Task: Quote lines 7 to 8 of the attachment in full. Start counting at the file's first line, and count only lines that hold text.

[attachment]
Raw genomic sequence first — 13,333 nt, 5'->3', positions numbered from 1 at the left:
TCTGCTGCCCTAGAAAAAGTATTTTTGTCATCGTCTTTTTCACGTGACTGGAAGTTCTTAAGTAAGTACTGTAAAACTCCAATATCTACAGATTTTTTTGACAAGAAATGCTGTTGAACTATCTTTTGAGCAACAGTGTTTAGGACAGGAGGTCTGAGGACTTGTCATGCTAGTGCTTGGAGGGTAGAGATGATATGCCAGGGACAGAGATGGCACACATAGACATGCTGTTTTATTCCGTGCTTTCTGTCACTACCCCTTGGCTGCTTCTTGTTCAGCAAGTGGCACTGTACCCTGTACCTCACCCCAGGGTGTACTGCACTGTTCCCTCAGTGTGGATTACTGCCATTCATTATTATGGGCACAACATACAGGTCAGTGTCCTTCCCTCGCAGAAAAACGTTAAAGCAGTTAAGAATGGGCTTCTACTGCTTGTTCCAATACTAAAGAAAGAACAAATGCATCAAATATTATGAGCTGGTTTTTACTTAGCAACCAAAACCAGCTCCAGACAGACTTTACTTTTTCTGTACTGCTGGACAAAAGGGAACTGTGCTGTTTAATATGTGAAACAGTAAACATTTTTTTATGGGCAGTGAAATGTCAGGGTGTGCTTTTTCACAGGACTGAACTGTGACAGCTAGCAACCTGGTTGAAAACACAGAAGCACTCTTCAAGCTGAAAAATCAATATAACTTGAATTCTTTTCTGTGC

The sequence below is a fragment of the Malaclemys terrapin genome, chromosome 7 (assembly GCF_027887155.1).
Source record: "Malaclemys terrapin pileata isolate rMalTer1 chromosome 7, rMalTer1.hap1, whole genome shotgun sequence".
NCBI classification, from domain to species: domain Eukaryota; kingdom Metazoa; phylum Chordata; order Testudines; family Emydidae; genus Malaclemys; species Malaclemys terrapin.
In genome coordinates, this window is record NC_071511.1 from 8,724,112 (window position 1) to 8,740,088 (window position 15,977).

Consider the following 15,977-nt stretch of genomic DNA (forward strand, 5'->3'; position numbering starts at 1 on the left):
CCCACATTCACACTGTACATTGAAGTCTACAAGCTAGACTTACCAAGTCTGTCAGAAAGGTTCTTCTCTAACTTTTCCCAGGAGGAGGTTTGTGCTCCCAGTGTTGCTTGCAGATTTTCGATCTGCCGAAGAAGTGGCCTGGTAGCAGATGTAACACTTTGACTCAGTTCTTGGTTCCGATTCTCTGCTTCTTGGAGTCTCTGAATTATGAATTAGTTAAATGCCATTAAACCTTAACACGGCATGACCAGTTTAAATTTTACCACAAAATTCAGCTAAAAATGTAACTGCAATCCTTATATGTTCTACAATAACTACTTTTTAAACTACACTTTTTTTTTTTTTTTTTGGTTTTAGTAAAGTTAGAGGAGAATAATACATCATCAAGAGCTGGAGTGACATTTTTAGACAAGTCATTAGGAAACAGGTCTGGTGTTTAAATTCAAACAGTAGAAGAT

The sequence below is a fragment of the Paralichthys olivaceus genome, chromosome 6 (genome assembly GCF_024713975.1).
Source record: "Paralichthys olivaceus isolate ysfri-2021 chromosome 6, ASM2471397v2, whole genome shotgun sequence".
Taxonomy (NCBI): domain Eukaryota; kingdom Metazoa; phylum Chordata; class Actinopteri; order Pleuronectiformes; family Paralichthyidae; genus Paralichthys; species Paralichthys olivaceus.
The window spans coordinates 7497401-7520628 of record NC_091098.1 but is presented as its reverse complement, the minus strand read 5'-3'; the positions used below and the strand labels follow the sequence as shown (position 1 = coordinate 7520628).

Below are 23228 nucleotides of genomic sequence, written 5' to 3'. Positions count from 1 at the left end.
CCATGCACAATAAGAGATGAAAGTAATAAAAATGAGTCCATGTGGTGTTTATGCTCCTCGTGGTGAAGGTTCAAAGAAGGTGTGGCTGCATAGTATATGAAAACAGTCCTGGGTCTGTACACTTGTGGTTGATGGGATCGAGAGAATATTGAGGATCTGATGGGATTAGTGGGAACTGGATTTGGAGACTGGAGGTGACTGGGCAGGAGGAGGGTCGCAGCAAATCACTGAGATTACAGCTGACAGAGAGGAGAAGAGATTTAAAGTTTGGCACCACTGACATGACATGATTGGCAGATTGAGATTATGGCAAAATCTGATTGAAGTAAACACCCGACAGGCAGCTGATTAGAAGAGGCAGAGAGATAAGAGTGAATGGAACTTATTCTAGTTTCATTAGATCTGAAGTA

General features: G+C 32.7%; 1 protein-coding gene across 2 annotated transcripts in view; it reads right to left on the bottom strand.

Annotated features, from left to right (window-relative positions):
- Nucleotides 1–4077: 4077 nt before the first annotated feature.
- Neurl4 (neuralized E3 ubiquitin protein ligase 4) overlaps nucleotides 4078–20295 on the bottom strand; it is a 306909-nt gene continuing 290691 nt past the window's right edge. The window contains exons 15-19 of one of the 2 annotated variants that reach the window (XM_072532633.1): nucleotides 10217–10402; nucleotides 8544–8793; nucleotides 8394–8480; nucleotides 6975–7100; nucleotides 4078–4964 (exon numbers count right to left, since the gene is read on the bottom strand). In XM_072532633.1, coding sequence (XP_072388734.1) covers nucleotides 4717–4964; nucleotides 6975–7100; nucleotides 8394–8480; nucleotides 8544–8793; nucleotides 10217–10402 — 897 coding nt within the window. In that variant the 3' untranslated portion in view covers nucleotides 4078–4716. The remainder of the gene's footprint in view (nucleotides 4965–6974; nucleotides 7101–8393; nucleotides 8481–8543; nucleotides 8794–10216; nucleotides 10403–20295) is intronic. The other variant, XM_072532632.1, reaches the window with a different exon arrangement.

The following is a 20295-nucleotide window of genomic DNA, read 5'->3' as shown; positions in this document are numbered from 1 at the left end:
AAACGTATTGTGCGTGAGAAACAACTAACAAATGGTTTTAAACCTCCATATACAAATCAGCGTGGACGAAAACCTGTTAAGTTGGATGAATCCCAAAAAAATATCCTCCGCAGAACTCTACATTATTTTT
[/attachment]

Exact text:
Consider the following 15,977-nt stretch of genomic DNA (forward strand, 5'->3'; position numbering starts at 1 on the left):
CCCACATTCACACTGTACATTGAAGTCTACAAGCTAGACTTACCAAGTCTGTCAGAAAGGTTCTTCTCTAACTTTTCCCAGGAGGAGGTTTGTGCTCCCAGTGTTGCTTGCAGATTTTCGATCTGCCGAAGAAGTGGCCTGGTAGCAGATGTAACACTTTGACTCAGTTCTTGGTTCCGATTCTCTGCTTCTTGGAGTCTCTGAATTATGAATTAGTTAAATGCCATTAAACCTTAACACGGCATGACCAGTTTAAATTTTACCACAAAATTCAGCTAAAAATGTAACTGCAATCCTTATATGTTCTACAATAACTACTTTTTAAACTACACTTTTTTTTTTTTTTTTTGGTTTTAGTAAAGTTAGAGGAGAATAATACATCATCAAGAGCTGGAGTGACATTTTTAGACAAGTCATTAGGAAACAGGTCTGGTGTTTAAATTCAAACAGTAGAAGAT